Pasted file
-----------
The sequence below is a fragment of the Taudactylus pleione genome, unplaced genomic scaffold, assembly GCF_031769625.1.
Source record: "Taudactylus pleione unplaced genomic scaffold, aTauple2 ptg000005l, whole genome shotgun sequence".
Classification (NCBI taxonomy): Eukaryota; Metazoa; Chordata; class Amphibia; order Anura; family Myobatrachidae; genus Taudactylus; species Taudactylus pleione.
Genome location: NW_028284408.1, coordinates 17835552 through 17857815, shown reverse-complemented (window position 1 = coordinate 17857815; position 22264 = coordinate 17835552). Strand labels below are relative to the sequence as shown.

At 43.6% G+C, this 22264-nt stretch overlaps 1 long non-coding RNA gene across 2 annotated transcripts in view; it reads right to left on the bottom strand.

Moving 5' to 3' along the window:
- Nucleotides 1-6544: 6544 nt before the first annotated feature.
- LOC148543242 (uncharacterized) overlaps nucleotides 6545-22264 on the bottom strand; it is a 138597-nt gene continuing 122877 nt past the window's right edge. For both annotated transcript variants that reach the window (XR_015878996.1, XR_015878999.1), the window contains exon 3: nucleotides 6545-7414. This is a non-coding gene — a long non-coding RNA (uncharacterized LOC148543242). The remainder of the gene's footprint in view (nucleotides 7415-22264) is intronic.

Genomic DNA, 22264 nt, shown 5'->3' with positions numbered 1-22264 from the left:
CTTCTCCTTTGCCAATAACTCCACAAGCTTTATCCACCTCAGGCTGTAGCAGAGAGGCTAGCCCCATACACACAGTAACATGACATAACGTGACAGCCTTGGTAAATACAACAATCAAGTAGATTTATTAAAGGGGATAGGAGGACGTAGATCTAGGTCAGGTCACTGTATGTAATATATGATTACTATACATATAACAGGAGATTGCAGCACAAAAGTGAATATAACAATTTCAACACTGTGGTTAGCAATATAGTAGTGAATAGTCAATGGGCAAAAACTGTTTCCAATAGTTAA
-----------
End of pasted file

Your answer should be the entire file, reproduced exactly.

The sequence below is a fragment of the Taudactylus pleione genome, unplaced genomic scaffold, assembly GCF_031769625.1.
Source record: "Taudactylus pleione unplaced genomic scaffold, aTauple2 ptg000005l, whole genome shotgun sequence".
Classification (NCBI taxonomy): Eukaryota; Metazoa; Chordata; class Amphibia; order Anura; family Myobatrachidae; genus Taudactylus; species Taudactylus pleione.
Genome location: NW_028284408.1, coordinates 17835552 through 17857815, shown reverse-complemented (window position 1 = coordinate 17857815; position 22264 = coordinate 17835552). Strand labels below are relative to the sequence as shown.

At 43.6% G+C, this 22264-nt stretch overlaps 1 long non-coding RNA gene across 2 annotated transcripts in view; it reads right to left on the bottom strand.

Moving 5' to 3' along the window:
- Nucleotides 1-6544: 6544 nt before the first annotated feature.
- LOC148543242 (uncharacterized) overlaps nucleotides 6545-22264 on the bottom strand; it is a 138597-nt gene continuing 122877 nt past the window's right edge. For both annotated transcript variants that reach the window (XR_015878996.1, XR_015878999.1), the window contains exon 3: nucleotides 6545-7414. This is a non-coding gene — a long non-coding RNA (uncharacterized LOC148543242). The remainder of the gene's footprint in view (nucleotides 7415-22264) is intronic.

Genomic DNA, 22264 nt, shown 5'->3' with positions numbered 1-22264 from the left:
CTTCTCCTTTGCCAATAACTCCACAAGCTTTATCCACCTCAGGCTGTAGCAGAGAGGCTAGCCCCATACACACAGTAACATGACATAACGTGACAGCCTTGGTAAATACAACAATCAAGTAGATTTATTAAAGGGGATAGGAGGACGTAGATCTAGGTCAGGTCACTGTATGTAATATATGATTACTATACATATAACAGGAGATTGCAGCACAAAAGTGAATATAACAATTTCAACACTGTGGTTAGCAATATAGTAGTGAATAGTCAATGGGCAAAAACTGTTTCCAATAGTTAA